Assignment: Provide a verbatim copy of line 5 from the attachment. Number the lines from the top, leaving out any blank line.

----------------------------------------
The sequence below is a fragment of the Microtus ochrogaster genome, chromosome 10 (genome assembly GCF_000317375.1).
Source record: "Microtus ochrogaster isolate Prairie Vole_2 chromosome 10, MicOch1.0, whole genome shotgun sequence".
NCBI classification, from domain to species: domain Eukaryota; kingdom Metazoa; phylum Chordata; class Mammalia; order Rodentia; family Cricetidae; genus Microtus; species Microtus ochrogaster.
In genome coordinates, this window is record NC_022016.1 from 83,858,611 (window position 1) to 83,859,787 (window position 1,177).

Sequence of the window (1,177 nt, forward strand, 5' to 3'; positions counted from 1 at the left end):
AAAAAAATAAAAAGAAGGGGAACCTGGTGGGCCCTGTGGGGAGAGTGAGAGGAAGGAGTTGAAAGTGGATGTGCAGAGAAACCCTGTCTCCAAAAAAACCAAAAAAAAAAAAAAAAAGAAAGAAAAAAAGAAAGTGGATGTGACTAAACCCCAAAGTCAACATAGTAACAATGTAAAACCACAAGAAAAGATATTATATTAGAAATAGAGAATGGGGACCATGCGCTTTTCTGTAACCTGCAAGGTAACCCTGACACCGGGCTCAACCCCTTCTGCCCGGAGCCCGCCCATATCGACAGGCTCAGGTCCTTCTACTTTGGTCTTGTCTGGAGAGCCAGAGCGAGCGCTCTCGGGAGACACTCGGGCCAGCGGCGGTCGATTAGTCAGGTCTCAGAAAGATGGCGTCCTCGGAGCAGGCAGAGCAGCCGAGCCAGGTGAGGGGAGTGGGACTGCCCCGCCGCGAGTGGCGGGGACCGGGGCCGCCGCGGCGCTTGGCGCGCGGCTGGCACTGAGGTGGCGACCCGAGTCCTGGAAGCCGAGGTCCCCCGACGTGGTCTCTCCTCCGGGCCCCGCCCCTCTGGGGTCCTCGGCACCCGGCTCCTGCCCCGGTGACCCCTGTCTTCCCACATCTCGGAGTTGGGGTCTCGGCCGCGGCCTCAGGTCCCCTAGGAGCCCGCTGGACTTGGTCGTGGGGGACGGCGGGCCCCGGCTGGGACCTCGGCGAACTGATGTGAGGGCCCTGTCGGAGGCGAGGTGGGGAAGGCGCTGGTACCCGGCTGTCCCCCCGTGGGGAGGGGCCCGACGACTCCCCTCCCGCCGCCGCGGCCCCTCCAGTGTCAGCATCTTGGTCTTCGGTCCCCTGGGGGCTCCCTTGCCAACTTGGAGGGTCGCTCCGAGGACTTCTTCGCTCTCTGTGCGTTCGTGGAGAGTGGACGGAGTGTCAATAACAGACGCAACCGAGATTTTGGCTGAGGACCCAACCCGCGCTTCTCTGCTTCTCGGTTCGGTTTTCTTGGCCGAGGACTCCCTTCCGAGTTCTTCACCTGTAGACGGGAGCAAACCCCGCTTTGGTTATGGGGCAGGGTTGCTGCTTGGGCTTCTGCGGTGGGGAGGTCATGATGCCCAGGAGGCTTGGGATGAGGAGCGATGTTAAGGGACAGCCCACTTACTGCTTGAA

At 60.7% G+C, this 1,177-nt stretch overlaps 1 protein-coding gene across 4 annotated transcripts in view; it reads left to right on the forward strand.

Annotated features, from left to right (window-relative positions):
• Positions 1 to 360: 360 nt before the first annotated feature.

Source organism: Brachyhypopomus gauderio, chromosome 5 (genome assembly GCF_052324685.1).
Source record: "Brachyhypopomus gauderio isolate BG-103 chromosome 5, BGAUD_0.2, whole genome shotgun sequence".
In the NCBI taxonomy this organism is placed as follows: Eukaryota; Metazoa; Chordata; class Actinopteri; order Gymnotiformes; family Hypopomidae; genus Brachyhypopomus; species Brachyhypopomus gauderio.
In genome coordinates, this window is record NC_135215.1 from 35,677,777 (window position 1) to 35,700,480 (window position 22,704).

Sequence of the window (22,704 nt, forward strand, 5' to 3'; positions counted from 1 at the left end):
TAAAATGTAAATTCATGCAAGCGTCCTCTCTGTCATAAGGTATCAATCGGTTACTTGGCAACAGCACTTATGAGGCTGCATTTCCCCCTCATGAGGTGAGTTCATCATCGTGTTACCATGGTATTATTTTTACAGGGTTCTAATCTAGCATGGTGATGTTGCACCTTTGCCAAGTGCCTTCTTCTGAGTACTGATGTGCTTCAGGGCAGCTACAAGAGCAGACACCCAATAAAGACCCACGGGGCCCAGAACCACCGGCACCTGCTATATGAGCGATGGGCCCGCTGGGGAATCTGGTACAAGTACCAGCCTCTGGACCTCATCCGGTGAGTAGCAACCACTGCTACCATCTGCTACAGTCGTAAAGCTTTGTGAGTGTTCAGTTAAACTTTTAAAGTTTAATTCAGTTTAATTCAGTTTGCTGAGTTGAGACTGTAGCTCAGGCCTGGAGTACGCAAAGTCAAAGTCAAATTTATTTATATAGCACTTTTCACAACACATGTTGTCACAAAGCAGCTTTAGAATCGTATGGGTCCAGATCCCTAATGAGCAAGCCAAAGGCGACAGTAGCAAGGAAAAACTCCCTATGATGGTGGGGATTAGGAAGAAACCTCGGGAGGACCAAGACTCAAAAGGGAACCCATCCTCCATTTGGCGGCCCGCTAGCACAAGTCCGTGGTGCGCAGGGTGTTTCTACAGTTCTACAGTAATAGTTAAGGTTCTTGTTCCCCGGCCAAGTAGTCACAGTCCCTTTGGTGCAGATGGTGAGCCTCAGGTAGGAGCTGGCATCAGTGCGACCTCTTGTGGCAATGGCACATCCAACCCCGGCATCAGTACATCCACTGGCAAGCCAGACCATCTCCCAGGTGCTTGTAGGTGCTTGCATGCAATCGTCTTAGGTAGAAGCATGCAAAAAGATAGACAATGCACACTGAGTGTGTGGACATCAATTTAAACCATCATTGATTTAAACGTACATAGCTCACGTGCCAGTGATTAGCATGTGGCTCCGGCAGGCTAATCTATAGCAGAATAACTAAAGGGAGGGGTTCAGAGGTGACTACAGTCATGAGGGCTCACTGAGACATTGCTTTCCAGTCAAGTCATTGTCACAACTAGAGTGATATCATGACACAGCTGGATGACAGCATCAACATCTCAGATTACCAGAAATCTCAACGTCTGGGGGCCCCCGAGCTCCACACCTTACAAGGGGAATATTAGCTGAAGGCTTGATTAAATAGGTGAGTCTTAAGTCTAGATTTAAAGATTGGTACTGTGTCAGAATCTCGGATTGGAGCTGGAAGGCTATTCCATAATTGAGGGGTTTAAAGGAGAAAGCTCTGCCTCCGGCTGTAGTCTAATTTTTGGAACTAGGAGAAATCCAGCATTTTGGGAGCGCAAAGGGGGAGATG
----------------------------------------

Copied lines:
Sequence of the window (1,177 nt, forward strand, 5' to 3'; positions counted from 1 at the left end):